Although the Vikings were only in Ireland for a relatively short period of time, they have left a considerable legacy on Irish surnames.
There are plenty of examples of Viking-inspired surnames in Ireland, with a total of 97 names believed to have Viking roots, according to Sean de Bhulbh’s Sloinnte na hÉireann: Irish Surnames.
McAuliff, for example, means "son of Olaf", while McBirney is translated from "son of Bjorn".
The common Irish surname Doyle, meanwhile, is an Anglicisation of Ó Dubhghaill, which literally translates as "son of the dark (evil) foreigner. Such a description seems to sum up how Irish people perceived the Vikings.
There are several other common Irish surnames that have a clear Norse origin.
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O'Loughlin and Higgins, for example, both stem from Irish words that literally mean Viking - Lachlann and Uigínn.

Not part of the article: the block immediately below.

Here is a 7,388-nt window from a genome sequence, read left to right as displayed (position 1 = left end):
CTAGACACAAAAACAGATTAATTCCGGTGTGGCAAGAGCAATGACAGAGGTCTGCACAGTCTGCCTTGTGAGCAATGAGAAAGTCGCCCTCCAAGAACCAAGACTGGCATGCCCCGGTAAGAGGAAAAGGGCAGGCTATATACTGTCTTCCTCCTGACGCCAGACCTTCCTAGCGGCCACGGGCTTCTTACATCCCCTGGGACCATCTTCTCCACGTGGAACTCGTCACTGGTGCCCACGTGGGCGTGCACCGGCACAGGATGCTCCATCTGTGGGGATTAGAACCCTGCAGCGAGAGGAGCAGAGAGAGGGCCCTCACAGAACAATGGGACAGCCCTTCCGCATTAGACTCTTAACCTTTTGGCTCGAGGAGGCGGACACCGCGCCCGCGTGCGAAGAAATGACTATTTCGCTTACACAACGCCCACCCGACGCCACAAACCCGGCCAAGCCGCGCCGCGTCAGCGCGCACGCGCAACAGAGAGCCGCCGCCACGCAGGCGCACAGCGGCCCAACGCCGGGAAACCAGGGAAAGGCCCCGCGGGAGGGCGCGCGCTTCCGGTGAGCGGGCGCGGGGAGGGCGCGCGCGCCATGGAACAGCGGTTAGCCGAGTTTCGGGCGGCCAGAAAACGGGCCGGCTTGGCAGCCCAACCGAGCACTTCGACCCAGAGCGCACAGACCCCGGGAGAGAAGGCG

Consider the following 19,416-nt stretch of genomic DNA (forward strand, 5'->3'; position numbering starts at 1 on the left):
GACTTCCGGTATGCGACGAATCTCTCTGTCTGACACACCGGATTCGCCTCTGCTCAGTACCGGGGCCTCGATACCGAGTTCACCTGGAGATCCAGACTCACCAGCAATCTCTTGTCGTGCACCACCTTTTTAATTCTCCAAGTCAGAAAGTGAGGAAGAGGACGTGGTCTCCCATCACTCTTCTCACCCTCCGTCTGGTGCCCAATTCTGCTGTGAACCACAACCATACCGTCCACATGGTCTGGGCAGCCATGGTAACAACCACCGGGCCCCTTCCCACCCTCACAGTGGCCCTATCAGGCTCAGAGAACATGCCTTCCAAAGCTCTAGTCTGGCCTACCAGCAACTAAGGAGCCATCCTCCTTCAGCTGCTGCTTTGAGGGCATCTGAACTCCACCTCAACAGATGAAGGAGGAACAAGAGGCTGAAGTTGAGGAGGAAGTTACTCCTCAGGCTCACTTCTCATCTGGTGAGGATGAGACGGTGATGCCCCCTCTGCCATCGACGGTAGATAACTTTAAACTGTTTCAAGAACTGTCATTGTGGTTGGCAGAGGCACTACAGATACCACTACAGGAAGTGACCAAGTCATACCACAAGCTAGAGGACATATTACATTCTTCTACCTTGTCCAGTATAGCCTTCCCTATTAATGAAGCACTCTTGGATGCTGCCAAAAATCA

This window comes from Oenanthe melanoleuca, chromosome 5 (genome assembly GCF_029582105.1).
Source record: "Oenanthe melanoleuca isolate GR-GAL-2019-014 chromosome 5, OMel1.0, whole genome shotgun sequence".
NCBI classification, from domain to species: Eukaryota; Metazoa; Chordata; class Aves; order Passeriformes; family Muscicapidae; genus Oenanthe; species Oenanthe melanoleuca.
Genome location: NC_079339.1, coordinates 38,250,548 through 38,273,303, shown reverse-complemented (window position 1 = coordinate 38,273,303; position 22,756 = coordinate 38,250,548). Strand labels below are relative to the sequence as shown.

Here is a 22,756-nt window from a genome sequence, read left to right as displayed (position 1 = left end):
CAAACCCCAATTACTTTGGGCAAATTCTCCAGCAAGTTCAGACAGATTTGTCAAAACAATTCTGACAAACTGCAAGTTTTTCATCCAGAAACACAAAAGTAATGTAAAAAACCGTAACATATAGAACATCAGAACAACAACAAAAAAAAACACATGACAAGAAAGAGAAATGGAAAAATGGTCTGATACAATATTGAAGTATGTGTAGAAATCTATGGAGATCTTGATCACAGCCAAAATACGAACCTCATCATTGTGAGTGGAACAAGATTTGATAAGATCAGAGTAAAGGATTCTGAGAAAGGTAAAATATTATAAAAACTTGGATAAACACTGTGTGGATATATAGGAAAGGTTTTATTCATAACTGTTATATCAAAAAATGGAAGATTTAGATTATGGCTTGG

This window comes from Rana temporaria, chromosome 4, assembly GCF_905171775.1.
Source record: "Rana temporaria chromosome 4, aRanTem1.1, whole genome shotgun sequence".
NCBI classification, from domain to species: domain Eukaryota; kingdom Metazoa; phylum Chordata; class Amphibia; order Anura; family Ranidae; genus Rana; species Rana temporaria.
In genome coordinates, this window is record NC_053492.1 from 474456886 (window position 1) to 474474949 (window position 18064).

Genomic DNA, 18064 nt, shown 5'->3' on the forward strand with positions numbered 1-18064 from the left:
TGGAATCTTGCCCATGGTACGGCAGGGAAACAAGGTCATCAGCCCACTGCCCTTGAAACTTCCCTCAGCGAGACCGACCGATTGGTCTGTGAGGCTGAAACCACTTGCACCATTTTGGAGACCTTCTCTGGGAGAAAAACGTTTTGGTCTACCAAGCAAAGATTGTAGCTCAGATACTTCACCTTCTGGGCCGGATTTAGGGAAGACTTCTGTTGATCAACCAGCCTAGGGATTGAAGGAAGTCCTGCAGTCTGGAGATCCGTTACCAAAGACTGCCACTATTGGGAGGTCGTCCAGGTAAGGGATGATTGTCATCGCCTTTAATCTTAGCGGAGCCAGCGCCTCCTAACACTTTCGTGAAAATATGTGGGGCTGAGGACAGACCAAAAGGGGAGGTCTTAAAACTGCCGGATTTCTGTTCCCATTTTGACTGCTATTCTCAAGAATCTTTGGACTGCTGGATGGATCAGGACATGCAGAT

Curiously, there is no such thing as a Viking surname since hereditary surnames were only introduced in Scandinavia in the 18th century.
Hereditary surnames still don't exist in Iceland, where personal names only last for a single generation.
However, John Grenham of the Irish Times wrote in 2015 that Vikings adopted Gaelic naming practises when they invaded Ireland, explaining why there are dozens of Irish-Viking surnames but no Viking surnames.
Grenham added that people in Medieval Ireland were perfectly happy to adopt Viking-inspired surnames, a sign of how important naming practises were in ancient Ireland.
The practise of hereditary surnames appears to have developed earlier in Ireland than in other European countries and it appears to have coincided with the arrival of the Vikings.